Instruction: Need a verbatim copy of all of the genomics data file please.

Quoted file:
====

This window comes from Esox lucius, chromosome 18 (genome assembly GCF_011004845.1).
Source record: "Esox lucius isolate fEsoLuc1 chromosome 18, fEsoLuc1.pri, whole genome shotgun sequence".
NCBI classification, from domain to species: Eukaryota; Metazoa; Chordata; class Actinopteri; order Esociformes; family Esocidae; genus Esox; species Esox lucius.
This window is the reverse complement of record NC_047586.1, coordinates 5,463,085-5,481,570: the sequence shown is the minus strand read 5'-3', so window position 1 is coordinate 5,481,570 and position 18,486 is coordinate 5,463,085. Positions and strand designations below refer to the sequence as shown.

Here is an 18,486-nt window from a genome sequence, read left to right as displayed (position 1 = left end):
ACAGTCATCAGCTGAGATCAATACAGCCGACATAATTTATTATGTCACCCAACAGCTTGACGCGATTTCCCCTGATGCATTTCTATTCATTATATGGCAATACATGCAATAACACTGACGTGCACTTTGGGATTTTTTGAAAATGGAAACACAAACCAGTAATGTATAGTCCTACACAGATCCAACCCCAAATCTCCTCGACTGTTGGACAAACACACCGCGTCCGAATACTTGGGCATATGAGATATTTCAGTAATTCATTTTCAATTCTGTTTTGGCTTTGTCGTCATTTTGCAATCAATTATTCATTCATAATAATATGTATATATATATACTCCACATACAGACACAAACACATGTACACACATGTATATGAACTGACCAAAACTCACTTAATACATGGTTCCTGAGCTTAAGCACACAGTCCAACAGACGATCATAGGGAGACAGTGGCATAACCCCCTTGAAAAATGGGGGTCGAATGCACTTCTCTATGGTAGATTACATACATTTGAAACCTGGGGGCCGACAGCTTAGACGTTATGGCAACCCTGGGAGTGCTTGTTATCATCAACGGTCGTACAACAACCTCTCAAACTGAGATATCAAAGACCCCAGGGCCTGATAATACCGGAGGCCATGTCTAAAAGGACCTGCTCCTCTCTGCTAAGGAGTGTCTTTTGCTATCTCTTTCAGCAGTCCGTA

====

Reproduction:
This window comes from Esox lucius, chromosome 18 (genome assembly GCF_011004845.1).
Source record: "Esox lucius isolate fEsoLuc1 chromosome 18, fEsoLuc1.pri, whole genome shotgun sequence".
NCBI classification, from domain to species: Eukaryota; Metazoa; Chordata; class Actinopteri; order Esociformes; family Esocidae; genus Esox; species Esox lucius.
This window is the reverse complement of record NC_047586.1, coordinates 5,463,085-5,481,570: the sequence shown is the minus strand read 5'-3', so window position 1 is coordinate 5,481,570 and position 18,486 is coordinate 5,463,085. Positions and strand designations below refer to the sequence as shown.

Here is an 18,486-nt window from a genome sequence, read left to right as displayed (position 1 = left end):
ACAGTCATCAGCTGAGATCAATACAGCCGACATAATTTATTATGTCACCCAACAGCTTGACGCGATTTCCCCTGATGCATTTCTATTCATTATATGGCAATACATGCAATAACACTGACGTGCACTTTGGGATTTTTTGAAAATGGAAACACAAACCAGTAATGTATAGTCCTACACAGATCCAACCCCAAATCTCCTCGACTGTTGGACAAACACACCGCGTCCGAATACTTGGGCATATGAGATATTTCAGTAATTCATTTTCAATTCTGTTTTGGCTTTGTCGTCATTTTGCAATCAATTATTCATTCATAATAATATGTATATATATATACTCCACATACAGACACAAACACATGTACACACATGTATATGAACTGACCAAAACTCACTTAATACATGGTTCCTGAGCTTAAGCACACAGTCCAACAGACGATCATAGGGAGACAGTGGCATAACCCCCTTGAAAAATGGGGGTCGAATGCACTTCTCTATGGTAGATTACATACATTTGAAACCTGGGGGCCGACAGCTTAGACGTTATGGCAACCCTGGGAGTGCTTGTTATCATCAACGGTCGTACAACAACCTCTCAAACTGAGATATCAAAGACCCCAGGGCCTGATAATACCGGAGGCCATGTCTAAAAGGACCTGCTCCTCTCTGCTAAGGAGTGTCTTTTGCTATCTCTTTCAGCAGTCCGTA